Potted Bulbs for the Patio

    • Spray citrus and other tender plants with Cloud Cover to give them some protection from frosts.
    • Enjoy birds in your garden by hanging bird feeders around the yard. You’ll see many different kinds as they migrate through this fall.
    • Empty birdbaths and fountains and cover them for the winter, to prevent water freezing and cracking the bowls.
    • Cut asparagus down to about two inches above the ground once all of the foliage has died. Mulch asparagus beds with three inches of well-rotted manure.
    • There’s still time to plant garlic sets for an easy crop that you can harvest next spring. Choose California white, Spanish roja or Elephant garlic varieties now available.

Potted Bulbs for the Patio

Gardeners have been growing bulbs in pots and other containers for hundreds of years. Planting bulbs in containers gives you the opportunity to enjoy the fragrance and beauty of their flowers up close, to experiment with bulbs that are new to you, and to easily change the look of your garden every year.

Bulbs in containers have different needs than those planted directly in the ground. Compared to a flower bed, any container holds just a small amount of soil. As with any container planting, you need to supply everything the bulb needs.

When the water in soil freezes, it expands, and that can easily break terra cotta, ceramic, and even rigid plastic pots. To avoid this, plant your bulbs in flexible plastic pots – common black plastic nursery pots, for example – and then slip these pots into decorative cache-pots in the spring when the bulbs start to bloom.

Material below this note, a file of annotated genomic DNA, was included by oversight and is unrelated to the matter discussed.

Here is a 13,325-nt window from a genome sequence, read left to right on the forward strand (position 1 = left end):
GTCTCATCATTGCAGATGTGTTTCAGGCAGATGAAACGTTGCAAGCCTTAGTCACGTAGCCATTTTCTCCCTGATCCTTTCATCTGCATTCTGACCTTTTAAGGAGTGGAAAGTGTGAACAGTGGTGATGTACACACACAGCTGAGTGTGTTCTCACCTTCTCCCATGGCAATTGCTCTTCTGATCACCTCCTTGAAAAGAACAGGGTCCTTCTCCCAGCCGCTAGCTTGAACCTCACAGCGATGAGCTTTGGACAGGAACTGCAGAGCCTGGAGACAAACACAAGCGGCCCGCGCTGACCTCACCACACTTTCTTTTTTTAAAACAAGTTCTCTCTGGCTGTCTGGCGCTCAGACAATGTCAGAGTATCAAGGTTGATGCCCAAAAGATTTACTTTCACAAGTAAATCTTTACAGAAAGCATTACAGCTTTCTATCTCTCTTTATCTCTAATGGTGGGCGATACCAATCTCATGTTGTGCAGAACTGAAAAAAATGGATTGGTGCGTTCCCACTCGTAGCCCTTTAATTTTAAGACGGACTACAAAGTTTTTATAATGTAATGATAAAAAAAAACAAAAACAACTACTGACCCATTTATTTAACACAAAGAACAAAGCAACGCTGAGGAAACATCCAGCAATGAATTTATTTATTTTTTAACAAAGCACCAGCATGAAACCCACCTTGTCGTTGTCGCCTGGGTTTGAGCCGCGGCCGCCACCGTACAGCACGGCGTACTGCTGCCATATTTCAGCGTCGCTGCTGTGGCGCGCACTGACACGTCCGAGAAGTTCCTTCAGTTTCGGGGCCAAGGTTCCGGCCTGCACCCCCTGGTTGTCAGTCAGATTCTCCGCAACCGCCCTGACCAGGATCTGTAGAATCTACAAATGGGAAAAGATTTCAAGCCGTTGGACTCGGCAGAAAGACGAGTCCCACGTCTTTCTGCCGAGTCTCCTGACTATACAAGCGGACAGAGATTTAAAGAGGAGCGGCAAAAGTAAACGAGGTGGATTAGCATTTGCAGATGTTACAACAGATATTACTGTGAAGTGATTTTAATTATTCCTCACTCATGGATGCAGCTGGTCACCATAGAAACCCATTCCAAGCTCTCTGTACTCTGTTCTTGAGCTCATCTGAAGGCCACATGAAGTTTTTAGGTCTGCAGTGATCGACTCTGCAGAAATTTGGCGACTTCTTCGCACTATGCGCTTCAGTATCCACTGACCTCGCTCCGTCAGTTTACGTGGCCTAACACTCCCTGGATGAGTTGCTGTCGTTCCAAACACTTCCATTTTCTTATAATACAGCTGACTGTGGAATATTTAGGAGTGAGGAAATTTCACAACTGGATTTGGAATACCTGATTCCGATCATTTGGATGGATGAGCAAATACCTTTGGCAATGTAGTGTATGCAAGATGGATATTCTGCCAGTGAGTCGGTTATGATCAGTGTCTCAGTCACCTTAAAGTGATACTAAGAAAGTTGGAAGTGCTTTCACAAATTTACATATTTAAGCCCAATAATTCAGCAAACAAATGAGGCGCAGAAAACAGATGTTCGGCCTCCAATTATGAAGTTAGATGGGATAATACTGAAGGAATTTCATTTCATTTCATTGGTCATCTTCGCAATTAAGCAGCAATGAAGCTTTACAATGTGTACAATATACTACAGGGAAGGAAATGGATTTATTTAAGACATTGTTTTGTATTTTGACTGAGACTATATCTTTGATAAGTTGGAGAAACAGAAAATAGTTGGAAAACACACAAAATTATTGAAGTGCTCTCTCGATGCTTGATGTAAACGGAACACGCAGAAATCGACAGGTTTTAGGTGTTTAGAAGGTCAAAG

Bulbs in pots are typically planted much closer together and less deep than bulbs in the ground. Plant bulbs so they’re close but not touching, with their tips just below the soil surface. The goal is to leave as much room as possible under them for root growth. Arrange tulip bulbs with their flat side facing out for a neater display of leaves.

Cold is essential for winter bulbs like tulips, daffodils and hyacinths. Place the pots in a cold, dark location like an unheated garage or garden shed – somewhere chilly but where the temperature doesn’t drop below freezing – for fastest rooting. Keep the soil moist but not soggy wet. It takes 3 or 4 months for these cold-hardy bulbs to root.

When they’re ready to be moved, you will see roots coming out the drainage holes at the bottom of the pots or new stem growth at the top that’s about two inches high. Then move them to a sunny patio or deck and sit back to enjoy the show. In about three weeks, you will be delighted by the beauty that you have created in your containers.

For the most part, it’s best to just plant one type of bulb in each container. But there are a few combinations that work well together. One called “February Starlight” combines dark blue hyacinths with a sweet little rock garden narcissus. They will bloom for you in early spring.

Of course, you can plant three different kinds of fragrant narcissus together in a pot and they will bloom together and perfume the air around them.

Paperwhite Narcissus don’t need to be chilled first like others do. You can grow them in a pot in soil, or in a bowl with just rocks and water. Plant them either way, then place the containers in a cool, dark place – like a closet indoors – for 2-3 weeks, until the shoots are an inch or two tall. Then move them to a bright location, with no direct sunlight, and enjoy their beauty and fragrance in your home.

Enjoy the magic of spring bulbs indoors or outside in all your living areas, by planting them this month.

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